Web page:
PORTLAND, Ore. — Nearly a year and a half after he revealed his diagnosis, Portland City Commissioner Nick Fish said his stomach cancer isn't slowing him down.

Fish, who was re-elected in 2018, gave an update on his health and talked about his legislative goals for the new year during a Friday taping of KGW’s Straight Talk with Laural Porter.

After learning of his diagnosis, Fish said doctors told him battling cancer would be a marathon. He admits, that at first, he probably fought the illness like he was running a sprint.

“I was hoping that this thing would be over sooner rather than later,” Fish said. “But it’s been an interesting journey and I’ve learned so much about myself.”

Fish said the lessons he's learned are simple, and cliché. Lessons like living in the moment.

Fish said the only thing that slows him down is chemotherapy. He said he has to check out for a couple of days and recover following treatments. Once he’s recovered, Fish said he’s able to work long days.

“I’m blessed. I have great doctors and nurses and practitioners. I have a strong and solidly supportive family and group of friends. I have a job I love. And I think all those things have helped me get through this phase of my treatment,” Fish said.

Fish, now the longest tenured commissioner on Portland City Council, said he’s looking forward to working with new commissioner Jo Ann Hardesty. Fish sits next to Hardesty at council meetings and said he’s already picked up on her “wicked sense of humor.”

Hardesty has been a vocal opponent of Portland staying in the FBI’s Joint Terrorism Task Force, a partnership between local and federal authorities that investigates domestic terrorism. Hardesty argues Portland staying in the JTTF conflicts with the city’s sanctuary status. Fish said there’s no evidence of that and he plans to vote for Portland to continue the partnership.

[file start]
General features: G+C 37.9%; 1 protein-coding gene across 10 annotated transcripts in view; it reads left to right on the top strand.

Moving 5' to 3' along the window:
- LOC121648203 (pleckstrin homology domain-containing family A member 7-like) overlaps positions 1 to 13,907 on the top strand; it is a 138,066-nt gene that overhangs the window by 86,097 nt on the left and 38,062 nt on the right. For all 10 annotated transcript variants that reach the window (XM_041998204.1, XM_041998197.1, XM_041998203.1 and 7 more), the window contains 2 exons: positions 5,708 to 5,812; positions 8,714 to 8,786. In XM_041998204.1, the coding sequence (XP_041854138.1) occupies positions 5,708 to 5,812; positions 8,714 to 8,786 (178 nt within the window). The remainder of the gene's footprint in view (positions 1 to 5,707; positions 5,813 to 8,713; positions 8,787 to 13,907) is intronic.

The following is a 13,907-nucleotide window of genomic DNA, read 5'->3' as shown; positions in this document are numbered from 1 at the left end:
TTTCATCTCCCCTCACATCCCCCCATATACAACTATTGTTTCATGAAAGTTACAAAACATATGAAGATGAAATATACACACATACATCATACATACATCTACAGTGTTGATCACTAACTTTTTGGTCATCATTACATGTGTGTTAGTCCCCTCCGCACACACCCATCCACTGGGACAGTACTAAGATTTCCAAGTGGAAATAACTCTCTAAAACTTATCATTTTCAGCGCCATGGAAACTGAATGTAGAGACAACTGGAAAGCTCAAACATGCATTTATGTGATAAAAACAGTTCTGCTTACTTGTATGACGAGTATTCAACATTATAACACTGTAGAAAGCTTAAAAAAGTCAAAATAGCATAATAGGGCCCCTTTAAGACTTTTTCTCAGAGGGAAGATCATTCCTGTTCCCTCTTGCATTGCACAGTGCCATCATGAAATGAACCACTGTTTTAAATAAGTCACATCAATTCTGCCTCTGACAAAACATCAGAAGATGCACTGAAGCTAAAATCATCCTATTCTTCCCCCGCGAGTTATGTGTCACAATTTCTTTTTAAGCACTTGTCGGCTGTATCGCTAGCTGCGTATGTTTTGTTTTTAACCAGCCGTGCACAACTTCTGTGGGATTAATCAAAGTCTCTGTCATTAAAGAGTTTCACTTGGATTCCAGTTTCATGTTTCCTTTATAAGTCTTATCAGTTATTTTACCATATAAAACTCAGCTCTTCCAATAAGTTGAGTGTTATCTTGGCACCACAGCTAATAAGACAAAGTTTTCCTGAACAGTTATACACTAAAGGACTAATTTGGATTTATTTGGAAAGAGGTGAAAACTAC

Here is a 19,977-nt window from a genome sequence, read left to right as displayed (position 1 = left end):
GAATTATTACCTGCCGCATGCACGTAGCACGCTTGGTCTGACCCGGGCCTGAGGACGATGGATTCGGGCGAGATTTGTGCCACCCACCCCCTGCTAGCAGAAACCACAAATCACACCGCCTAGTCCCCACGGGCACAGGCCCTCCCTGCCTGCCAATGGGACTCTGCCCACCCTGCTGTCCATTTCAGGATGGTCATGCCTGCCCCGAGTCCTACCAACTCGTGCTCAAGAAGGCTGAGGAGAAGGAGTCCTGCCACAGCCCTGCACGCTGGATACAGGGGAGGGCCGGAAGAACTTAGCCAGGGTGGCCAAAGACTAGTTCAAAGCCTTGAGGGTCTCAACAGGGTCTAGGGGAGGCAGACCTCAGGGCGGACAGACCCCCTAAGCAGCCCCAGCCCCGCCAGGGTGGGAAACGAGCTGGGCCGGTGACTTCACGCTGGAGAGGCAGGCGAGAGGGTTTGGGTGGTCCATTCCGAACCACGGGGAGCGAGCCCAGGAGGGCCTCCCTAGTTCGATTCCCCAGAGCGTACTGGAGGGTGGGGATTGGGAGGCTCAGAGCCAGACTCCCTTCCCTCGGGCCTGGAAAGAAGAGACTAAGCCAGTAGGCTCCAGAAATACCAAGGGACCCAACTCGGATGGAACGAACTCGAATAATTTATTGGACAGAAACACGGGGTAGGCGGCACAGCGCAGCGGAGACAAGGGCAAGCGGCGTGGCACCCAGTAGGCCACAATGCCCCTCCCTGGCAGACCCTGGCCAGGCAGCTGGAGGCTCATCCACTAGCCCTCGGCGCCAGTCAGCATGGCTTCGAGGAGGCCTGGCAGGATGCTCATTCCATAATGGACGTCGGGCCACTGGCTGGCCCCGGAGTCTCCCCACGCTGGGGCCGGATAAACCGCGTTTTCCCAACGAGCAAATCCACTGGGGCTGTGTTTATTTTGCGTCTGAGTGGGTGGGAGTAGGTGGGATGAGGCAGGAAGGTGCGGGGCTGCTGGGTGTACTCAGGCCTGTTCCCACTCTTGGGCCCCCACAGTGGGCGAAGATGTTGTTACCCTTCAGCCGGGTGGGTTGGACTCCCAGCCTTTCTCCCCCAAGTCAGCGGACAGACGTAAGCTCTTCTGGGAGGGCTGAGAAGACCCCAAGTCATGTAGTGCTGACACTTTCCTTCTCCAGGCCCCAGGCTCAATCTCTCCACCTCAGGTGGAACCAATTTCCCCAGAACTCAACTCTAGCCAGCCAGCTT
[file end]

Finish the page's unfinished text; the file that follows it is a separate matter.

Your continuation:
“I think we’re better off when we share information, and therefore, for me, it’s a no-brainer,” Fish said.

Fish also voiced support for Mayor Ted Wheeler. He thinks Wheeler will run for re-election in 2020 and hopes Wheeler can provide stability to the position after three consecutive one-term mayors.

“I think it’s in our collective best interests," Fish said.

When asked if he would consider running for mayor should Wheeler choose not to, Fish said that's not something he's focused on.

"That's obviously something to aspire to. But I'll be brutally honest with you, I think about each day as the gift in my life. How can I make the most of it? How do I balance my illness with my public service? I really don't give myself much room to think long term," Fish said. 

As for what’s to come in 2019, Fish thinks there will be three statewide priorities that align with the council’s agenda: More money for affordable housing, a focus to curtail no-cause evictions for renters, and a potential cap on rent increases.

Watch Fish’s full interview this weekend on Straight Talk with Laural Porter. The show airs at 6 p.m. Saturday and 6:30 p.m. Sunday.

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